With the early elements of the plot established between Richards and Anderson, Matthew J. Patten appears onstage in the role of their employer. Patten towers over everyone else onstage as usual, but here his height really adds something–here he’s playing a savvy, sinister criminal and the height adds a physical dimension to a commanding stage presence. Patten’s mastermind outlines a job for the other two: they must find a doll filled with narcotics that one of the apartment’s residents unwittingly brought with him from a trip out of town.
Of course, the three men don’t find the doll right away and the couple who live in the apartment return home quit unaware of the three men or their interest in the apartment. The couple in question are Sam and Susy Hendrix. Sam (Nate Press) is a professional photographer. Susy (Ruth Arnell) is recovering from an accident that has left her blind. Press and Arnell have a palpable chemistry together that establishes itself early, which is good because it has to. Sam doesn’t end up in much of the play, so he has to make enough of an impression early on that we feel his effect on Susy for the rest of the play. Press does an excellent job of doing this without making his character seem too unduly charming or superhuman. In the role of the heroine, Arnell is probably onstage for longer than any other person. Arnell carries the center of the play with casual, well-executed grace. The plot that rushes over the stage seems a bit awkward and artificial, but Arnell does a breathtaking job of grounding the production in a very sympathetic emotional center.
Gloria Loeding rounds out the cast in the role of the girl from the apartment upstairs, also named Gloria. Loeding is playing a girl far younger than she is, but she’s carrying the role pretty well considering the character comes harrowingly close to being little more than a plot device. Her role in the central conflict of the story comes as little surprise, which probably has more to do with the script than the production.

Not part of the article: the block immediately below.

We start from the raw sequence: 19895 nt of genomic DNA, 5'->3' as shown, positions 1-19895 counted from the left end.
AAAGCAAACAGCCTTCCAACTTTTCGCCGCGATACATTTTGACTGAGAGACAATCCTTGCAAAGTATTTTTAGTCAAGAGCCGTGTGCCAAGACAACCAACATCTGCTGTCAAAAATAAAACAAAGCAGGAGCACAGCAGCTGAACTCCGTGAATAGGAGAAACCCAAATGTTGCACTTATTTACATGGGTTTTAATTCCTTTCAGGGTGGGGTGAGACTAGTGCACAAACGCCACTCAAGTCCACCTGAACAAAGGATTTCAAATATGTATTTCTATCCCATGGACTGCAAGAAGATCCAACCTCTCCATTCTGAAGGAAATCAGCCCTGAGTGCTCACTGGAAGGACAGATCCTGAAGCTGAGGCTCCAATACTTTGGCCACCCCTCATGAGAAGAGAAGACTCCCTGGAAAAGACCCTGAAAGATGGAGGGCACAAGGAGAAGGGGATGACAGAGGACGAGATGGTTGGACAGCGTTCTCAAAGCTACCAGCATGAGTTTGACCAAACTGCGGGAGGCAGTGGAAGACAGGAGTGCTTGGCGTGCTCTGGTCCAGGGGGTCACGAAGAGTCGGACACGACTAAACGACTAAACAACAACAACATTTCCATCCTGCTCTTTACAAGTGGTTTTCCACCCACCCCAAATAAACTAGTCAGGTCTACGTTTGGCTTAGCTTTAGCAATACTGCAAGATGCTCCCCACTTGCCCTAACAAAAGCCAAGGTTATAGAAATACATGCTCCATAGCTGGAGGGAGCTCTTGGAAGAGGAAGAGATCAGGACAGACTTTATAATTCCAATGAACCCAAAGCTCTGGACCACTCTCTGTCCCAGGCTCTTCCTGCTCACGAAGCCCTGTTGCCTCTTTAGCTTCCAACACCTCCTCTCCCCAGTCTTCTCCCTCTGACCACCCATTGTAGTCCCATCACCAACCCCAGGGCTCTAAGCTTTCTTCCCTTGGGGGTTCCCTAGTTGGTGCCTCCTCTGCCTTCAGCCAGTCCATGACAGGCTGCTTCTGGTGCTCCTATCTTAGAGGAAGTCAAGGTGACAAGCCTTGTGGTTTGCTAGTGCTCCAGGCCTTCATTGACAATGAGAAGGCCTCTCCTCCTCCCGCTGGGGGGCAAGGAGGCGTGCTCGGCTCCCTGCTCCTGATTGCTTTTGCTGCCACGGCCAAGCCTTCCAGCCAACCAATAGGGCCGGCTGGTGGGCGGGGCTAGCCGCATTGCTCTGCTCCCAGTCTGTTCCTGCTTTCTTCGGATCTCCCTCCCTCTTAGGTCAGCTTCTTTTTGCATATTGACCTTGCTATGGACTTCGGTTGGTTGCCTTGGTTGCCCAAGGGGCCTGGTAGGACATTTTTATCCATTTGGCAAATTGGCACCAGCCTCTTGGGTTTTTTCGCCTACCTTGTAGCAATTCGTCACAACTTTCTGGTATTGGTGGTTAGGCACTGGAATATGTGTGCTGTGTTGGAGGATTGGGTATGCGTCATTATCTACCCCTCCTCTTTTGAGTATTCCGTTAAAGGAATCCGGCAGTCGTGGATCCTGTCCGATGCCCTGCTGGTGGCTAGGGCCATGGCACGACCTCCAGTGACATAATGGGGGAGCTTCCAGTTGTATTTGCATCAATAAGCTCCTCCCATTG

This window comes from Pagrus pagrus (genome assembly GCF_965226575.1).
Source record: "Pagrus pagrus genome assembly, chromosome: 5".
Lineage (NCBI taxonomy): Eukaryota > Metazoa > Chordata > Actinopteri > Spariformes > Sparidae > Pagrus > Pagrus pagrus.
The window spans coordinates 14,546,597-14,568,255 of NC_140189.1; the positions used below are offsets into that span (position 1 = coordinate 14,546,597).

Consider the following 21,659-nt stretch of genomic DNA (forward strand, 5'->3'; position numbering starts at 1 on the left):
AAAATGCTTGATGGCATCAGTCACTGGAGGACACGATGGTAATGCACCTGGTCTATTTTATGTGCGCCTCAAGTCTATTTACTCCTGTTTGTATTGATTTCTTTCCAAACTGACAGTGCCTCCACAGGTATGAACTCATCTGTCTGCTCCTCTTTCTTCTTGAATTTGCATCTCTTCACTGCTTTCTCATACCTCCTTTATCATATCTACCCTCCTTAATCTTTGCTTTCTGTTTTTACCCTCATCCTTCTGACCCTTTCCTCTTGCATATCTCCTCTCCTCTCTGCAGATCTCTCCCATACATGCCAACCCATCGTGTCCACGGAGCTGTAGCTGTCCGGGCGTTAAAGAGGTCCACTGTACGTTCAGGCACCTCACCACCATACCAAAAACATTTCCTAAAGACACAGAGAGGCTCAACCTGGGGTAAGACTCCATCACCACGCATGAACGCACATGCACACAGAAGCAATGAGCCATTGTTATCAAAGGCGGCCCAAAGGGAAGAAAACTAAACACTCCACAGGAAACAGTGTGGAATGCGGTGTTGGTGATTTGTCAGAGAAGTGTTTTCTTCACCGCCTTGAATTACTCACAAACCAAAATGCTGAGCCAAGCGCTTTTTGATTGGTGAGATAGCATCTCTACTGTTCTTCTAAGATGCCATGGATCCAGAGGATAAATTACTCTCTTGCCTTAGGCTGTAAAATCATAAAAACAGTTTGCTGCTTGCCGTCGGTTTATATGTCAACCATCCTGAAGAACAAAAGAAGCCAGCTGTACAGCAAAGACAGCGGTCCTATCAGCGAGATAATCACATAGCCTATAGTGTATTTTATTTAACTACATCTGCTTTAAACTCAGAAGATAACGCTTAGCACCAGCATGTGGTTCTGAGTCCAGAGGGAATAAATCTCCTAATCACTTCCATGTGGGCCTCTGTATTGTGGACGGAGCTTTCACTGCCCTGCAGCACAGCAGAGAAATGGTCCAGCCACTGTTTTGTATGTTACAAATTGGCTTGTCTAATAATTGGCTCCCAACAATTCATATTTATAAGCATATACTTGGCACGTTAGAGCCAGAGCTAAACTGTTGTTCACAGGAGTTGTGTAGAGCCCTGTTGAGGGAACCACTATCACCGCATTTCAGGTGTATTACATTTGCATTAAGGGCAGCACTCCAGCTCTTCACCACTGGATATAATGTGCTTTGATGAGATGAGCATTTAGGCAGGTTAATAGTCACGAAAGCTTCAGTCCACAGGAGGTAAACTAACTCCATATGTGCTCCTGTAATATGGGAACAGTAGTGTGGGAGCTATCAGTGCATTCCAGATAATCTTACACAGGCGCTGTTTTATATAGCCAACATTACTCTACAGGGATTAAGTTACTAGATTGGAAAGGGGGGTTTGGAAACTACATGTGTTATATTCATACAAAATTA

The only major flaw in Spiral’s final production at Bucketworks was the title noun. The climax of the play is slowly bathed in darkness as Susy confronts the villains on her own terms. Though Hooker did an admirable job with the production’s lighting design, the space at Bucketworks spilled too much light … rendering messy, imperfect shades of darkness that felt relatively uncomfortable in the summer heat. …
Isn’t that cool?! :D
I know Brian, Randall and Gloria are in something together that opens in a couple months, and Matthew’s in something that opens around the same time. Don’t know what Doug and Nate are up to, but when I find out, and when I get the details on B, R, G and M I’ll definitely post it here so you can check these people out. They’re great. :D
And then today- or was it yesterday?- I also received an email with a link to Russ’s Year In Review pt. 2 blog post and man: I just can’t stop smiling. :D Part two starts off with: “Towards the end of last February, Spiral Theatre staged the single best romance of the year with Ruth Arnell and Ryan Dance in Butterflies Are Free…”
Too cool, man.
And to Mr. Bickerstaff: Thanks. Really. Thank you so much. You’ve made my mom ‘n’ pop ‘n’ me smile very much this season with your reviews, and we’ve needed that. Thank you.